NPR had a nice report on Friday about the lives of chimps after they have been “retired” from scientific study, specifically those at the National Institutes of Health. Yes, “retired” is a bullshit term and life for lab animals is horrific, but obfuscatory vocabulary shouldn’t detract from the actual greatness of taking chimpanzees out of those labs; we made their lives hell, but now we are taking them out of that hell.
NPR focuses on two facilities that take in research chimps, Save the Chimps in Florida, and Chimp Haven in Louisiana. Both sanctuaries tell science correspondent Nell Greenfieldboyce that they are willing and able to take in more of the NIH’s retired chimps (which number in the hundreds), but because “Congress put a [$30 million] cap on how much the agency can spend on chimp sanctuaries when it passed the CHIMP Act in 2000,” and the NIH has already spent almost $29 million so far. Save the Chimps and Chimp Haven are raising more money to meet demand, but for 100 recently retired chimps, the NIH instead chose to make them “ineligible for experiments,” and “moved [them] to a different lab that had space to house them” instead of sending them to sanctuaries.
The cost of keeping a chimp in a lab for a year, $15,000, is close to the annual cost of housing a chimp in a sanctuary. As Greenfieldboyce reports, the sanctuaries are working on raising $5 million right now to take on the retired chimps, as well as make room for chimps expected to be retired by the NIH soon. The story is an interesting read (and better listen), if you can get past the “retired” euphemism. Because come on, NIH, none of these chimpanzees ever applied for the “jobs” you gave them.
[Photo of Chimp Haven resident by Steve Snodgrass via Flickr]
NPR does vegan: Bryant Terry recipes and more! »
Last week, with everyone on vacation and news slow, NPR’s Morning Edition deigned to do a two-part series about veganism. Coverage is coverage!
"It isn’t all brown rice and steamed vegetables," says Renee Montagne. I’m just going to assume she’s pretending to be ignorant for the benefit of her ignorant listeners.
Best part of the interview: two recipes from Bryant’s most recent book, The Inspired Vegan! His black-eyed peas in garlic-ginger-braised mustard greens, and molasses, miso, and maple candied sweet potatoes sound perfect for chilly winter nights. Check them out on the NPR website, or maybe just buy his book, because you know it’s full of good food, and suggestions for excellent literature and music accompaniments.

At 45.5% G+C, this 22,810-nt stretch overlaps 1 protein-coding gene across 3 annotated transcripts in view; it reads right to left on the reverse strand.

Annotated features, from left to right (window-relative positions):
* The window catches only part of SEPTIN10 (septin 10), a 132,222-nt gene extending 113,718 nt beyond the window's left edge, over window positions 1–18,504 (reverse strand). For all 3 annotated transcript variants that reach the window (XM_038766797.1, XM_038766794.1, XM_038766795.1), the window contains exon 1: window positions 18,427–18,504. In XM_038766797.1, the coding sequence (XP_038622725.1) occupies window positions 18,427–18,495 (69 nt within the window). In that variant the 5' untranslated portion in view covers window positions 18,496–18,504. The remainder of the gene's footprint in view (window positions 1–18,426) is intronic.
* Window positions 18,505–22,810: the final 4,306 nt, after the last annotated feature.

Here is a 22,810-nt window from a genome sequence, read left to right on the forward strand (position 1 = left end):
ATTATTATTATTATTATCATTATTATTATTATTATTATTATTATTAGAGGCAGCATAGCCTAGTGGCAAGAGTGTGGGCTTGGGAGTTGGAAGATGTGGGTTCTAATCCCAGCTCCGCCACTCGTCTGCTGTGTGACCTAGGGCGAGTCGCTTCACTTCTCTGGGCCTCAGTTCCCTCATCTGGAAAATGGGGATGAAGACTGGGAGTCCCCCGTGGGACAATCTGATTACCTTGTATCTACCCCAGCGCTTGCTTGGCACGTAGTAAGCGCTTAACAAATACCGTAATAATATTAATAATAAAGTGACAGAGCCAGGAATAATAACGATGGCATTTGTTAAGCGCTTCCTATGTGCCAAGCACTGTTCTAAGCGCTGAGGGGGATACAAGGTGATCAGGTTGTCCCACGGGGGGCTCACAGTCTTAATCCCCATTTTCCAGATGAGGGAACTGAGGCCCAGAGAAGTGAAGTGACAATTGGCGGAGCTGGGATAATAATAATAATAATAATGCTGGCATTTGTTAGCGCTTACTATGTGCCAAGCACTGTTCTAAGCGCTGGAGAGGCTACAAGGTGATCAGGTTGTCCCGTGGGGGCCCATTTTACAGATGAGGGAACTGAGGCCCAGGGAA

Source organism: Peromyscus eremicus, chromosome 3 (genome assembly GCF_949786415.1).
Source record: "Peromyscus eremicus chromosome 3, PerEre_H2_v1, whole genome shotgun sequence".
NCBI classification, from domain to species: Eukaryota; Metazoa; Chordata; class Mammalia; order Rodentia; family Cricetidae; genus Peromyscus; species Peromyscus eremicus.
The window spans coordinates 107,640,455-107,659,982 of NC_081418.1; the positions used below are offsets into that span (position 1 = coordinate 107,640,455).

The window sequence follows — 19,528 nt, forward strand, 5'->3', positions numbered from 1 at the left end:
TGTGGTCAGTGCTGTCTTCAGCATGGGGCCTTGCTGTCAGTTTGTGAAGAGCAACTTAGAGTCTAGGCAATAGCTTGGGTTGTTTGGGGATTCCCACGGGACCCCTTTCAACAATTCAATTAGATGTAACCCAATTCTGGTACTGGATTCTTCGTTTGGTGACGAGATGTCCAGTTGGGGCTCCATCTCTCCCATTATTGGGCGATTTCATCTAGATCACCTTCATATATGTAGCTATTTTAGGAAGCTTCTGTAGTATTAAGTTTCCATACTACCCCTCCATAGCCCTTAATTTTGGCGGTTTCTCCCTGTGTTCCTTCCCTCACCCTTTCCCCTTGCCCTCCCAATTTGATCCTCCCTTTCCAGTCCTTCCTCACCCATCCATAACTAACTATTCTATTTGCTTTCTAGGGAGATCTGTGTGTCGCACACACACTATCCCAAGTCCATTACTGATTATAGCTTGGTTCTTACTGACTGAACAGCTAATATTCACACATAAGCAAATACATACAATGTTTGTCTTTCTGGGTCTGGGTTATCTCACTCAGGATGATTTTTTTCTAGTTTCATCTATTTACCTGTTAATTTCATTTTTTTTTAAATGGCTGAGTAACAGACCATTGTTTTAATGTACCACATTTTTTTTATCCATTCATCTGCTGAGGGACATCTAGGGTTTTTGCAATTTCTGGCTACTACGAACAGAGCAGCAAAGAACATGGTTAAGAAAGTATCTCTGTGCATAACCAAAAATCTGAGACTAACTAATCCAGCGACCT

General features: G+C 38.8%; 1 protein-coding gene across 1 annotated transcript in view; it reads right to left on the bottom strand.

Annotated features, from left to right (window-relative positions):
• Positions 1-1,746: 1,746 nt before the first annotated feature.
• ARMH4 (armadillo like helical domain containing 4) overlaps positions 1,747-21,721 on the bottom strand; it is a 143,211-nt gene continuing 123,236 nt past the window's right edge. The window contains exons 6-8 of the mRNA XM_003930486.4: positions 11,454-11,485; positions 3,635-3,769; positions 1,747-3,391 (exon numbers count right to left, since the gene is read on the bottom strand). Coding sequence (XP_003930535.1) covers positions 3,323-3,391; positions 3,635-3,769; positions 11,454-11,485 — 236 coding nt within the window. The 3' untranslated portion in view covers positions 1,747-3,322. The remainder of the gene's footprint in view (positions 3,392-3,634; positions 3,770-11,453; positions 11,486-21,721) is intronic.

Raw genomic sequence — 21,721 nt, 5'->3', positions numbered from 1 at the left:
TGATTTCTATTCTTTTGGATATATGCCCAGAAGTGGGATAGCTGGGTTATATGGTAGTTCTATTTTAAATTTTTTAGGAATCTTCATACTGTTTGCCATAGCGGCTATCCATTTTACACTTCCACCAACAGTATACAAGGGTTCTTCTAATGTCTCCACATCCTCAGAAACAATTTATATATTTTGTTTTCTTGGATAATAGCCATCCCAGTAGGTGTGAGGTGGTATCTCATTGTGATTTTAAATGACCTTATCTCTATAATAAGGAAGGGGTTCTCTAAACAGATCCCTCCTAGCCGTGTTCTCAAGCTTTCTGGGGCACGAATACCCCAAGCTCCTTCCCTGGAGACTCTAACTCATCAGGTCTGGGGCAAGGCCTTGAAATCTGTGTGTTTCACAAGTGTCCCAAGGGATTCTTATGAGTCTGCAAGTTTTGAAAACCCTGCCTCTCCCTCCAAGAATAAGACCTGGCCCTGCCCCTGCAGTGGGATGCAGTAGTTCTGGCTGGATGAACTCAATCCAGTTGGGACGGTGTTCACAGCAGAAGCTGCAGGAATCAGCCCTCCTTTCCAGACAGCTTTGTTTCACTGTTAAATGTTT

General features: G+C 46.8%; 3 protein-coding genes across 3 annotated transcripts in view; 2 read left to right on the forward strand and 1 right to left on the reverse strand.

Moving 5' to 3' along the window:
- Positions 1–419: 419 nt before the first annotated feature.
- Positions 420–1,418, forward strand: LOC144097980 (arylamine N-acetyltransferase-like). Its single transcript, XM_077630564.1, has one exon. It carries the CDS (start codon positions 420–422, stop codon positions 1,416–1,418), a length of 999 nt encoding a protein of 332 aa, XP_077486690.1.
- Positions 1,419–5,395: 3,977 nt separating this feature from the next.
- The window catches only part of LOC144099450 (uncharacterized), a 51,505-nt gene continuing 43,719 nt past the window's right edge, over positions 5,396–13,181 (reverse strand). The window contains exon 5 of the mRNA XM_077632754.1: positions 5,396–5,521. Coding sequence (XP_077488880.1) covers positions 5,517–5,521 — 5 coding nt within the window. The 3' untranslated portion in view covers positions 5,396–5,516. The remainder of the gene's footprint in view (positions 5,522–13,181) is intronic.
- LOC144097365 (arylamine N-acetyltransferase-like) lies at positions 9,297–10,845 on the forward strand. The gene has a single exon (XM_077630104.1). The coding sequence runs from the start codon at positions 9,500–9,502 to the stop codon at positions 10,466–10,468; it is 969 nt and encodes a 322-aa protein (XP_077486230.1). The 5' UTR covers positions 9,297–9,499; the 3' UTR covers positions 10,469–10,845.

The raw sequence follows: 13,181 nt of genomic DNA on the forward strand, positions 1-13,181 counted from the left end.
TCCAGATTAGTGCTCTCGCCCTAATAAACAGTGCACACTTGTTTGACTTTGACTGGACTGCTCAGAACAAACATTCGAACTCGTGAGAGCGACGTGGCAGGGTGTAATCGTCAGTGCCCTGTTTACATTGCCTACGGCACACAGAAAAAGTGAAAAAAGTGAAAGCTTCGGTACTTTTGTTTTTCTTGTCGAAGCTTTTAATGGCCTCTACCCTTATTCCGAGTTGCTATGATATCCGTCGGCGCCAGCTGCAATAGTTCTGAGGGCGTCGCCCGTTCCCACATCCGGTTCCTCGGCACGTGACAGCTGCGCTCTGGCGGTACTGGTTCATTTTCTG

[photo by Jennifer Martiné/Da Capo Lifelong Books via NPR]
NPR calls for end to Omni-Veg holiday food wars »
Remember a couple months ago, when NPR went veg-trolling with that “Do Vegetarians and Vegans Think They Are Better Than Everyone Else?" story? And it turned the answer was, "Some of them do, but you wouldn’t want to hang out with anyone with a superiority complex, so let’s just chill," and all we meat-abstainers went "Fucking DUH, NPR," and turned up the Ryan Tedder’s Greatest Hits playlist on Spotify instead?
I thought not. We remind you of that nonsense because of this week’s ridiculous veg-baiting, “It’s Time to End the Turkey-Tofurky Thanksgiving Food Fight.” Right now you’re thinking, “What food fight? You mean the holiday meals when I get a main dish all to myself and at least half the sides are vegan, because either I make them or I have an accommodating family who realizes that the taste differences between non-dairy and real butter are totally negligible?” Which, you’d be right. Author Tania Lombrozo has nothing new to say here:
For the turkey-eaters: vegetarians probably aren’t judging you as harshly as you think they are. For the Tofurky-eaters: making meat-eaters feel judged is no way to win converts. And for the turkeys: better luck next year; I’m on your side.
How about: Don’t eat actual turkeys, like the fine specimen above; eat fake turkey, like the fine specimen below. And if your dinner guests give you shit, don’t invite them over next year.
Both tastier and cheaper than Tofurky!
Did you vegan Thanksgiving-celebrators have a good time? Did you harangue your relations about the horrors of U.S. turkey production until they threw you out? Were you mocked for your animal-product-eschewing ways until you wept? Did anyone get a drink in the face? No, right? I swear, this contentiousness exists almost exclusively in fiction. We in the real world are doing just fine sharing meals.
[Wild turkey photo by Wayne Dumbleton via Flickr]
Conservation Biologist Thor Hansen explains why feathers matter »
This week on Fresh Air, Terri Gross interviewed Thor Hanson, a conservation biologist and author of the newly published Feathers: The Evolution of a Natural Miracle. As part of his research, he plucked a dead wren to count its feathers. It had 1,500. A tiny wren, like the Australian white-winged fairy wren in the photo!
In the interview, which you can listen to on NPR, Hanson discusses the biological makeup of feathers, why he thinks birds evolved feathers, and how they adapted them to flight. The first feathered animals might’ve used them primarily for insulation, and now, every single individual flight feather is an airfoil, while being part of the airfoil that is the bird’s wing. Double-airfoil action for maximum flight!
Animals are amazing! So is science!
[white-winged fairy wren photo by David Cook Wildlife Photography, via Flickr]